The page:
Healthcare organizations are much more likely than any other industries to have an incident response plan, according to new Shred-it research. However, 42% of providers surveyed for the report said they don’t have prepared recovery plans in place and may not be prepared to handle a security incident.
As the number of providers forced offline after an attack continues to rise, the results are more than concerning. Shred-it surveyed C-level executives and small and medium business owners across multiple industries, compiling a healthcare-specific dataset in tandem with its overarching report.
The findings show more than half of healthcare providers surveyed experienced a data breach in the past, and 29% of which faced a breach in the last year. These stats are concerning as 64% of organizations said they’ve implemented effective information security tools and resources, and 75% said information security is important to their company.
Despite those assurances, vulnerabilities are leaving these providers in the lurch. Just one-third of the healthcare respondents said their organization performs vulnerability assessments on an ongoing basis and only 48% perform routine infrastructure auditing.
The gaps in preparedness are evident after a breach, where 35% of providers said it took weeks to resolve the most recent security breach at their organization. Recent weeks-long network outages at Johnson Memorial Health and Schneck Medical Center following cyberattacks support those findings.
As Impact Advisors security leadership recently explained, failure to develop recovery plans and other preparedness measures have a direct impact on vendor security — or lack thereof.
Recent data from SecureLink and the Ponemon Institute examined these correlations. Researchers surveyed 69 individuals from both the healthcare and pharmaceutical sectors to take a pulse of third-party vendor risks and incidents within the sectors.
Although it’s a small sample set, the findings mirror previous reports and notices that highlight continued challenges these entities face in reducing vendor risk. The major data points aren’t overly shocking, such as 44% experienced a data breach caused by a third-party vendor within the last year.
But one of the more notable findings revealed that just 41% of healthcare and pharmaceutical organizations have a comprehensive inventory of all third-parties with access to the enterprise network.
The statistic is alarming as it mirrors research released years ago: meaning most providers have not fully tackled vendor or access risks within the healthcare and pharma environments.
For example, a 2017 Bomgar report showed that 69% of the 600 surveyed IT professionals experienced a breach tied to vendors having access to the enterprise network. It also found a steady increase in the number of vendors with authorized access to the network, with an average of 181 listed vendors per system.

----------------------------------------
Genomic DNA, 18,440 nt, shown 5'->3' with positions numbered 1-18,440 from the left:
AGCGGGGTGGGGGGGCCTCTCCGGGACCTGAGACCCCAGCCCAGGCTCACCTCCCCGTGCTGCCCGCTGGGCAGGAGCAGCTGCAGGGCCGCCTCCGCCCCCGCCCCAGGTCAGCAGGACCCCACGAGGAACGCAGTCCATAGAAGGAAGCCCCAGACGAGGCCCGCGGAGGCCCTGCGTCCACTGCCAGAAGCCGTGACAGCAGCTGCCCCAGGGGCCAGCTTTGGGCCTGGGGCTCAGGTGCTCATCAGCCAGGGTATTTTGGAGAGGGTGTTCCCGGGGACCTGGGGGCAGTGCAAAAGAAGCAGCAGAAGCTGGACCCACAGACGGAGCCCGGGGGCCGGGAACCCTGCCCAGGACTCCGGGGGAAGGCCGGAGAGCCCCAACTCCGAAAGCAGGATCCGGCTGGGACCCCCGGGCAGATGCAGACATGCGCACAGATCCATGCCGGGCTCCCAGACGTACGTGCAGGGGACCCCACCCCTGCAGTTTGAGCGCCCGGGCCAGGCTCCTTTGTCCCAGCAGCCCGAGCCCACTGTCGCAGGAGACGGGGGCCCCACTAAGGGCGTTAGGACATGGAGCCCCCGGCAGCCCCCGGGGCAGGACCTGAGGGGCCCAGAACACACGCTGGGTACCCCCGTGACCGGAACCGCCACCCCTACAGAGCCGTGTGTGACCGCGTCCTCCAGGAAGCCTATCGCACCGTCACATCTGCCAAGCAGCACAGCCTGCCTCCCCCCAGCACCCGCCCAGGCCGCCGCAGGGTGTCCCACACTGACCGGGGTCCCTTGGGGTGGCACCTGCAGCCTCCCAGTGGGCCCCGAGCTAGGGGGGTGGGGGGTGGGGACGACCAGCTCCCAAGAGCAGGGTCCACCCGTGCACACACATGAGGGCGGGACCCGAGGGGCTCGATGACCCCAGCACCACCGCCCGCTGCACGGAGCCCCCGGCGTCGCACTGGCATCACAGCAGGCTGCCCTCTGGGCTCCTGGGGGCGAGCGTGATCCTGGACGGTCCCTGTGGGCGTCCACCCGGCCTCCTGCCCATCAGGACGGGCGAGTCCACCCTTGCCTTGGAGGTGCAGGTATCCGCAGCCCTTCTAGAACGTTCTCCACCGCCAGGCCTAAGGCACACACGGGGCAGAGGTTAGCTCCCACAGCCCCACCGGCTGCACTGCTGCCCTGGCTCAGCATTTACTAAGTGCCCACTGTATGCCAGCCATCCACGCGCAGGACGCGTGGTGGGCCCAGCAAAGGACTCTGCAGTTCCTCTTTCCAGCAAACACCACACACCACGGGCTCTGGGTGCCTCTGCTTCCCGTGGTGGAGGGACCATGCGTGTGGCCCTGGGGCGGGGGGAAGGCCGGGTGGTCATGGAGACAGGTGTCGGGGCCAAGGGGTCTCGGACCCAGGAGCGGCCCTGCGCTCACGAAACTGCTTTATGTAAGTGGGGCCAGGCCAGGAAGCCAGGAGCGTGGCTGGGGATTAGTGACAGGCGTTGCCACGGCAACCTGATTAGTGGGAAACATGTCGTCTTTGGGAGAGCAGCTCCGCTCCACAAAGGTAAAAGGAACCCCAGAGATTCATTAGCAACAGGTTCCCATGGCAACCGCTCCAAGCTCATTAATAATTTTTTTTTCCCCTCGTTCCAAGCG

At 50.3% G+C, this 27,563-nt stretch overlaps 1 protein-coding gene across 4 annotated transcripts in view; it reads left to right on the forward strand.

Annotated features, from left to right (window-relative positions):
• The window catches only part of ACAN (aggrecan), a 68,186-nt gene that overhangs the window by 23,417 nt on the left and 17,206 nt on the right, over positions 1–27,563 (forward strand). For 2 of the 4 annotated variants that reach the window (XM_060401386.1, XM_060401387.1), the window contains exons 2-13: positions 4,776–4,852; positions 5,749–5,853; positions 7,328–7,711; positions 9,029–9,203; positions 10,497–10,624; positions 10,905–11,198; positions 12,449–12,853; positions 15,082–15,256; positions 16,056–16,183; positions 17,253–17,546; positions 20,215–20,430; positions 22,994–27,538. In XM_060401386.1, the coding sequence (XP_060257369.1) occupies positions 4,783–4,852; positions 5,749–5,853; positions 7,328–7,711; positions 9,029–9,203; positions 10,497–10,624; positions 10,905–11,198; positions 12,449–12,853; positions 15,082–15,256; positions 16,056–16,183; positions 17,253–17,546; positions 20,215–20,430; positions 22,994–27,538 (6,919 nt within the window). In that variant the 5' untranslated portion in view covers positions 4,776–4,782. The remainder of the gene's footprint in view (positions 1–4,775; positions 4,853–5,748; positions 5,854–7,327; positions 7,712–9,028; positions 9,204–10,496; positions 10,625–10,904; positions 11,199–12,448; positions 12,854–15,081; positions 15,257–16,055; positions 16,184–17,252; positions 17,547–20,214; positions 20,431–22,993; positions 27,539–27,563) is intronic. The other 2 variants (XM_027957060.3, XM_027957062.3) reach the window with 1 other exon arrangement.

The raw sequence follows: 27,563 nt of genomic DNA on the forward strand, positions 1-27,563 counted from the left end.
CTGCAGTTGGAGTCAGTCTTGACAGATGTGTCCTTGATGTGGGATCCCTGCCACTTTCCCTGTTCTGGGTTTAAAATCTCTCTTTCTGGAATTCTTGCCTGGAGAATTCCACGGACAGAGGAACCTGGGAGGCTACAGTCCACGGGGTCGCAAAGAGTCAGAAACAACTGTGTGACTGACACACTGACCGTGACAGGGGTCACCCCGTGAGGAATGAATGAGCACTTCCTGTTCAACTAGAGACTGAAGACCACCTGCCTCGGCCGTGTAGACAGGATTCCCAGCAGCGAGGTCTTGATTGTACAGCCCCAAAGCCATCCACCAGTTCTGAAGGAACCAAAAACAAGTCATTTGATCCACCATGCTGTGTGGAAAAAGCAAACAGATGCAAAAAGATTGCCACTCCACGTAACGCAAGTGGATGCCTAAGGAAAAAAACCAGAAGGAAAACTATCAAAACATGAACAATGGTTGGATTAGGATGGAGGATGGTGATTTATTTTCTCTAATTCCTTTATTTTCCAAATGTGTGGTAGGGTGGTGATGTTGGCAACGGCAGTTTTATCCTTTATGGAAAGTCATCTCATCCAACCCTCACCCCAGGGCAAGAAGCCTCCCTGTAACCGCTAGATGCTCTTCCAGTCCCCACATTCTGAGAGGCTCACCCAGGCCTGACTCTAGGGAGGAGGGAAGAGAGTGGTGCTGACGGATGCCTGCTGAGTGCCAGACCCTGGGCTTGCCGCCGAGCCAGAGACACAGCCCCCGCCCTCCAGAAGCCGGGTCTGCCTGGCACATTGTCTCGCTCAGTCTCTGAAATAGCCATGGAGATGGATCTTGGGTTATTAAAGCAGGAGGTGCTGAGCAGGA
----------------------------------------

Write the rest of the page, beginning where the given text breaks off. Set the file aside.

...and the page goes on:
One of the primary concerns was the frequency of password sharing between vendor employees. The comparative reports demonstrate the continued challenges providers face in securing access and managing a staggering number of vendors — the use of which is imperative to healthcare delivery.
“Attacks by third parties are on the rise across industries — and healthcare is no exception,” said SecureLink Chief Data Scientist Daniel Fabbri, in the report’s release. “It’s also clear there's an alarming disconnect between how an organization perceives a third-party threat and the actual reality of dangerous third-party access threats, as evidenced in the scarce security measures organizations employ.”
“Now is a pivotal moment for improving critical access management, which is a vital step in monitoring and securing third-party access,” he added. “Providers need to be armed with the information and tools to navigate the state of critical access management, mitigate future cyber attacks, and eliminate vulnerabilities that can threaten HIPAA and HITECH compliance.”
How then will healthcare improve vendor management?
The SecureLink report emphasized that the primary concern for healthcare and pharma entities should be employing effective measures to improve critical access management, beginning with limiting network and user access across applications. As noted by a number of security leaders in recent years, the overall goal should be to implement a zero trust security model.
Healthcare security leaders should also adopt monitoring for access applications, including an enterprise review of all access rights for users and vendors across governances, controls, and monitoring capabilities.
“The true value to the business is the understanding of how to be resilient before an incident, documenting the steps to continue in an easy-to-understand manner that does not require extensive knowledge of the business as part of a business continuity plan, and practicing those steps for familiarity in the event they need to be enacted,” leaders from Impact Advisors previously noted.